With that in mind, one production boat stood out this year as exceptionally well organized: the Hylas 48, whose builder has done an excellent job with all of its components and systems. The first system we noted was the traditional electrical distribution panel. One quick look at the panel above the nav station lets you see at a glance how systems are energized. The wiring is also very neat and orderly, beautifully done and completely labeled as to system and function.

Similarly, below the floorboards, every valve, hose, pump and wire is clearly identified, and the diesel fuel system manifolds are easy to understand and manage, as is the overall systems layout. No tangles of wire or twisted hose runs here, which in turn, makes it is that much easier to trace each system through the bilge or any other part of the boat when troubleshooting.

Finally, Hylas provides excellent systems documentation, a crucial resource in the event something goes wrong. Hylas’s effort in these areas provides a great benchmark for the industry. Other builders take note!

Honorable Mention


Zephyr Wing-sail Tri 

By far the most intriguing craft our judges came across this past year was the new Zephyr trimaran, with a unique sailing rig that makes it look something like a floating hang-glider. This is the brainchild of Tony Smith, well known in the industry as the creator of both the Gemini catamaran and the Telstar trimaran. Smith built this prototype in his garage and is seeking an investor interested in putting this unique vessel into production. The boat’s ingenious rig works on the same basic principle as a simple windsurfer or, more notably, the Vestas Sailrocket, which in 2012 shattered (and still holds) the world speed-sailing record. The boat’s sail, instead of being set on a vertical mast, is canted to windward at an angle to offset the heeling force it generates, with its driving force perfectly opposed to a daggerboard foil underneath the trimaran’s opposite ama. What makes the vessel unique is that unlike the super-fast Sailrocket, which was designed for straight-line speed runs over short distances and could sail only on one tack, the sail on the Zephyr can be tacked back and forth. This is accomplished via a pair of clever manually driven interconnected hydraulic pistons that hold the sail aloft. When the ram in the windward piston is pulled down, the ram in the leeward piston is automatically extended, which allows the boat’s skipper to easily cant the sail from side to side. One great advantage to the rig is that the sail, as it moves through the wind when tacking, loses none of its driving force. The boat’s controls are also simple and intuitive. You steer with your feet, which leaves your hands free to manage one line that controls the sail’s attack angle and another that cants it back and forth over the hull. Though obviously, this project is not yet ready for prime time, our judges were so impressed with the creative thinking behind it they felt compelled to recognize it with this special award.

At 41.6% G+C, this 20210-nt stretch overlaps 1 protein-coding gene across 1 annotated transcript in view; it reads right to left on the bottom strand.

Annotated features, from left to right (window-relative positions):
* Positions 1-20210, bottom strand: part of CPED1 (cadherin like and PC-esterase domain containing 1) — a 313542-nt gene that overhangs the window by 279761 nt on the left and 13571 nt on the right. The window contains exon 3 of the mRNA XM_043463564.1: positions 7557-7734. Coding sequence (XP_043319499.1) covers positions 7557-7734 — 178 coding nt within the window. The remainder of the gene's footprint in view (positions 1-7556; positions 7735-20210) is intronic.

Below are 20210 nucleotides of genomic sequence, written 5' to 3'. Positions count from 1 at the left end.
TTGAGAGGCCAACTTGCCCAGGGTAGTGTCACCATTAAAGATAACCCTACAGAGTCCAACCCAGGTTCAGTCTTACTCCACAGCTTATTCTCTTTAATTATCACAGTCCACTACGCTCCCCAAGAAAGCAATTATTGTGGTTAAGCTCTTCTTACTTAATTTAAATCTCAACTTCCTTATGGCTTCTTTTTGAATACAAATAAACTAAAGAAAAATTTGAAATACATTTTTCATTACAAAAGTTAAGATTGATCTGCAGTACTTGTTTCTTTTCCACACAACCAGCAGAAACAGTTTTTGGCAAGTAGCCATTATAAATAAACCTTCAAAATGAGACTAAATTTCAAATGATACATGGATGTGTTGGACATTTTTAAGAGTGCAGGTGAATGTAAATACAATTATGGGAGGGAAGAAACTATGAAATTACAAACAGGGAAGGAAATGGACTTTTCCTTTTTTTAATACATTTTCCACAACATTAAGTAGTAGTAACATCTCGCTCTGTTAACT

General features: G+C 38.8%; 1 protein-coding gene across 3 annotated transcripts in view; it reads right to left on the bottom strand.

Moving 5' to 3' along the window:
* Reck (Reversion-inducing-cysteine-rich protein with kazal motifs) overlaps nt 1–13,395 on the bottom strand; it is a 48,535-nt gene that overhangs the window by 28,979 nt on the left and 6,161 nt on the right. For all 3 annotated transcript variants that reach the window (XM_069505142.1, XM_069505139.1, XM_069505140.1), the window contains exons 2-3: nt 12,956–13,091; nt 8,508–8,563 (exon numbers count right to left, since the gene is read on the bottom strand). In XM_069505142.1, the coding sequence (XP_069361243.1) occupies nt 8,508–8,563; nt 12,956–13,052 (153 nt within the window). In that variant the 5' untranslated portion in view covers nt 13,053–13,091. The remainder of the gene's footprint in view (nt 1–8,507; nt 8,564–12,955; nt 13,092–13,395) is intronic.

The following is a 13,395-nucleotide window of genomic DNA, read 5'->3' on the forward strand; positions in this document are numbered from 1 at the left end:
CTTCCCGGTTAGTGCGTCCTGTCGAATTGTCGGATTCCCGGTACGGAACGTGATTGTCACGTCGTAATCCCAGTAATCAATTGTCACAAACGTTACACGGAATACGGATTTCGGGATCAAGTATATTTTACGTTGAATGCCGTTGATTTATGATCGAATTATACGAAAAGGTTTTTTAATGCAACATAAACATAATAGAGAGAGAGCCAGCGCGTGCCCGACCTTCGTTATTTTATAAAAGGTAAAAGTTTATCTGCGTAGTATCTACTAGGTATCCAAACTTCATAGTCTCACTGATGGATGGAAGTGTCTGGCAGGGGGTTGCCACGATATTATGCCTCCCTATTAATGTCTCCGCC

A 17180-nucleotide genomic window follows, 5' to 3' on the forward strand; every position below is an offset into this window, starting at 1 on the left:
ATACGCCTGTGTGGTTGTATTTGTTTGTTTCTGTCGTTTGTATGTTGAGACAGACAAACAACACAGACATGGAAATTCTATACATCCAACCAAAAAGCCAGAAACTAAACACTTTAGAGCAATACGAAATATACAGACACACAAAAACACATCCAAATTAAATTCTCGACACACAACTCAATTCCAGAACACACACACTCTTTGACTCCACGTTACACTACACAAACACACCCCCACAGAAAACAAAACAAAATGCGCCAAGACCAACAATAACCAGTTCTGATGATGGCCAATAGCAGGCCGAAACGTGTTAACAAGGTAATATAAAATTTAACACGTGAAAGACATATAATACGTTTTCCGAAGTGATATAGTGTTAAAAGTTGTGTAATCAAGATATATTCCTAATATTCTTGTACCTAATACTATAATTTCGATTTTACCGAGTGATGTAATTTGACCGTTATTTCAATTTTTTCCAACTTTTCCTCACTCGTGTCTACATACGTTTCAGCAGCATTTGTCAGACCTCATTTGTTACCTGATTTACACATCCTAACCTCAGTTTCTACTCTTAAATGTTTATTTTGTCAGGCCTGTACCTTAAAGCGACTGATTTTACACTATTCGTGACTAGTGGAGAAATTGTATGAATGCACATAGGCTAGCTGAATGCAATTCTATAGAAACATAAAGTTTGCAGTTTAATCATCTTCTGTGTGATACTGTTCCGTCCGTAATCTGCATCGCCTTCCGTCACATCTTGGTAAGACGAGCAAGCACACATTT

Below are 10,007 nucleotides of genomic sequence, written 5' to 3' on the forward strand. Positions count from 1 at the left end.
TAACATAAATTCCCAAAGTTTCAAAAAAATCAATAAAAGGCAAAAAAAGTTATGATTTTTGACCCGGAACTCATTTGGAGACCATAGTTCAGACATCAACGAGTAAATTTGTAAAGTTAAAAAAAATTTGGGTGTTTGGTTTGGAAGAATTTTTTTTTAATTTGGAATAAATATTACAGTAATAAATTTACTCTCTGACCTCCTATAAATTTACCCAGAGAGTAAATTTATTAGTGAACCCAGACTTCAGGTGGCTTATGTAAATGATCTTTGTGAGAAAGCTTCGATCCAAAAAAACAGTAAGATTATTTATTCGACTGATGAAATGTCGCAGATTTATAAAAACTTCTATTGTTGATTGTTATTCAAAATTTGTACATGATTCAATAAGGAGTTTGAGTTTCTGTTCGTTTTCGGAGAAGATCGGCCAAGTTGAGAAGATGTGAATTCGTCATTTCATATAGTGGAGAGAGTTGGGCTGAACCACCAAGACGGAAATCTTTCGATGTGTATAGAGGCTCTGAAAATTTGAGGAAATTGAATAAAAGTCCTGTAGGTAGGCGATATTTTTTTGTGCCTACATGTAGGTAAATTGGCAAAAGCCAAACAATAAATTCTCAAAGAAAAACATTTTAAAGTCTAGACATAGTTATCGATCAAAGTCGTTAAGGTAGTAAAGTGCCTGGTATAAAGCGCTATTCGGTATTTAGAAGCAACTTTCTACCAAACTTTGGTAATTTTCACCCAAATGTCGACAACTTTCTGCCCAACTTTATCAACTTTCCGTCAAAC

December 2019



The Extraordinary Life and Mysterious Disappearance of Thomas Thor Tangvald

The first boat Thomas Tangvald ever owned was just 22 feet long. She was an odd craft, a narrow plywood scow with a flat bottom, leeboards on either side, and square ends—little more than a daysailer with a rotting deck and tiny cabinhouse tacked on. Thomas paid just $200 for more


USVI Charter Yacht Show Showcases a Flourishing Industry

As the U.S. Virgin Islands continues to attract sailors seeking to charter and explore the pristine territory on their own, the immense growth and expanded options for a crewed yacht or term charters have exploded here over the past five years. Last week, the USVI Charter more


Personal Locator Beacon Wins Top Design Award

The Ocean Signal RescueME PLB3 AIS Personal Locator took top honors at the 2022 DAME Design Awards, while Aceleron Essential, a cobalt-free lithium-iron phosphate battery with replaceable and upgradeable parts, won the first DAME Environmental Design Award. Announced each year more


EPIRB in the Golden Globe Race

Tapio Lehtinen’s boat sank early this morning southeast of South Africa while racing the Golden Globe Race, a faithfully low-tech reproduction of the 1968 Sunday Times Golden Globe. The boat went down quickly and stern-first according to the skipper’s emergency transmissions. more


Victory, Tragedy in the Route du Rhum

The 2022 Route du Rhum was a highly anticipated event in the ocean racing calendar, but few could have predicted exactly how challenging, dramatic, and tragic it would ultimately prove. French yachtsman Charles Caudrelier took home gold aboard the Ultim maxi trimaran Maxi Edmond more


Boat Review: Lyman-Morse LM46

Lyman-Morse has been building fine yachts in Thomaston, Maine, ever since Cabot Lyman first joined forces with Roger Morse back in 1978. With experience creating and modifying boats built of various materials, backed by its own in-house fabrication facility, the firm has more


Know-how: All-new Battery Tech

Until very recently, the batteries in sailboats used some form of lead-acid chemistry to store energy. Different manufacturers used different techniques and materials, but in the end, the chemistry and the process by which the batteries charge and discharge electricity remained more


At the Helm: When Things Go Sideways

I don’t like sea stories. My number one goal on every passage is to get the crew back in one piece. My number two goal is to get the boat back in one piece as well. If I can’t do both, I’ll take the former. Do this long enough, though, and things are going to happen, no matter more